Oxford University says it will not make conditional offers for places based on the new A* grade at A-level when it is first awarded in 2010.

The higher grade is intended to identify the most able students and to help universities choose from among many candidates with A grades.

But there are concerns it will become dominated by independent schools, hitting efforts to widen participation.

Oxford University says it wants to see how such A* grades are distributed.

Pupils starting A-level courses this autumn will be the first to be considered for the upper grade of A*, which will be awarded for marks of 90% and above.

‘Not social engineering’

It is expected that only about 3,000 pupils will get A* grades in three subjects – compared with about 26,000 currently achieving three A grades.

But there have been concerns from universities that this group of high flyers receiving A* will be disproportionately drawn from independent schools – and that if these grades are used for admissions that it will mean fewer state students in top universities.

The Department for Children, Schools and Families says that such fears are “unfounded”. It projects that 38% of three A* grades would be likely to be awarded to independent school pupils – compared with 33% of pupils currently achieving three grade As.

Oxford University says that it is not ruling out using the A* grade in future, but initially it will adopt a wait and see policy.

“We will not be making any conditional offers based on A* in its first year. We always like to see how new grades or qualifications play out,” said a spokeswoman.

“We are not looking to do any social engineering. If it becomes apparent that A* grades are a good indication of aptitude for Oxford courses, we will be very interested in looking at them.”

‘Half-baked changes’

The university says it wants to see the distribution of A* grades by school type and in terms of the numbers of pupils receiving the award.

“Also with any new grades and qualifications we are interested to see how they correlate with our own selection procedures, such as aptitude tests and interviews.”

Oxford’s stance emerged as a leading head teacher was saying A-levels no longer provided teenagers with the skills they needed for the future.

Melvyn Roffe, head of Wymondham College in Norfolk and the new chairman of the Boarding Schools Association, said the qualifications should be phased out and replaced with others such as the International Baccalaureate (IB).

In an interview with London’s Evening Standard he criticised ministers for for making “half-baked changes” to the A-level system.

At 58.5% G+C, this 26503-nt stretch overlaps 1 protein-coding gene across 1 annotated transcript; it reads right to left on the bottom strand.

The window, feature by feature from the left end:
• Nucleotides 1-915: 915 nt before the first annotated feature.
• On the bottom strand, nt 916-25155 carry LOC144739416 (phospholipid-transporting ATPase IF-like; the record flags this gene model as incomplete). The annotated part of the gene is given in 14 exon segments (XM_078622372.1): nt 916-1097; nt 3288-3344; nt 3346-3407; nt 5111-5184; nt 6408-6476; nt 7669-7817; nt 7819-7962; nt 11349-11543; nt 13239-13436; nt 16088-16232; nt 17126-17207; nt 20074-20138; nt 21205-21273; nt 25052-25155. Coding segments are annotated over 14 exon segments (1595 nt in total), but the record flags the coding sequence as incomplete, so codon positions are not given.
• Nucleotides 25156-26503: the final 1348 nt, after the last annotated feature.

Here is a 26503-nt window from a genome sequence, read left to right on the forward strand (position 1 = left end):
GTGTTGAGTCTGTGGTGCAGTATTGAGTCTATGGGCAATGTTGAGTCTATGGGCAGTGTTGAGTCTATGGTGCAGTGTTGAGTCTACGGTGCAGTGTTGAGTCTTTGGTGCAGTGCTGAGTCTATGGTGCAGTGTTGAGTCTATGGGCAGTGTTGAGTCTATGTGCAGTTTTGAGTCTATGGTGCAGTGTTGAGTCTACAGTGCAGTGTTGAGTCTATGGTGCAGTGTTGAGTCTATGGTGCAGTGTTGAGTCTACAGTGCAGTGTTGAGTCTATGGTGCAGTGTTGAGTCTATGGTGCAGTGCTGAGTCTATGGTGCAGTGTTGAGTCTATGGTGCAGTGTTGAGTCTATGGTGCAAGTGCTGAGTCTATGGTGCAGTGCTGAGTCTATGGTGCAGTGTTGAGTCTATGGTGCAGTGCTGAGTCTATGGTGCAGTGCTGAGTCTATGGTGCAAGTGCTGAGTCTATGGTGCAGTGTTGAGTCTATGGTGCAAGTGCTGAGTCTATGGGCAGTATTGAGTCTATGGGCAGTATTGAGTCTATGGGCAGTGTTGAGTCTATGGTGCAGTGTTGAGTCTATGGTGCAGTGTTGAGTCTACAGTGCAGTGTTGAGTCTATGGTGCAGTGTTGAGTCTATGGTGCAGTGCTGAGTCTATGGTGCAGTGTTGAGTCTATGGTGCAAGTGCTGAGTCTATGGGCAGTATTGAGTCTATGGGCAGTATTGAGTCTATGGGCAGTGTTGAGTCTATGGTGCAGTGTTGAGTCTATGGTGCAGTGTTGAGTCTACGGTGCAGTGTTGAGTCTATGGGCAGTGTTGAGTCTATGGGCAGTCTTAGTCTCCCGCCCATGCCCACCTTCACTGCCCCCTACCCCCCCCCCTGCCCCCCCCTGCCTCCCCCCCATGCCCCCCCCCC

“I wish the government would say ‘A-levels were great 50 years ago’ rather than saying ‘we have to keep to the gold standard’,” he said.

Narrowing participation?

The 1994 Group of universities, representing research-based institutions such as Durham and Exeter, has already raised the issue of the A* potentially narrowing the recruitment pool.

Universities will be helped in finding the most able students from a growing number with A grades. More than a quarter of A-levels awarded last summer were A grades.

A report from 1994 Group says there are concerns that the A* grade will create a “dynamic that might make it more difficult for research-intensive universities to maintain a balanced intake between applicants from different backgrounds, such as those from private and state-funded schools and colleges”.

But the government rejects the idea that the higher grade will have the unintended consequence of narrowing access to the most sought-after university places.

“Fears that the A* will give a significant advantage to independent school pupils are unfounded,” said a spokeswoman for the Department for Children, Schools and Families.

“Modelling work based on the 2006 A-level results shows there is no evidence that differences in A* attainment by pupils will be significantly greater than for A grade attainment and that the introduction of the A* will not greatly alter the distribution of achievement across school types.”

“It is up to institutions to decide how they balance their assessments of applications with their desire to be fair and to offer places to applicants with the greatest potential, regardless of background.”

• Academics at Oxford University are helping to develop the new Advanced Diplomas in academic subjects – science, languages and humanities – being introduced from 2011.

Oxford’s director of undergraduate admissions, Mike Nicholson, said: “Our interest is in helping to ensure that the Diplomas can deliver the highly rigorous academic content and study skills that candidates to highly competitive universities need.”

Source: BBC.co.uk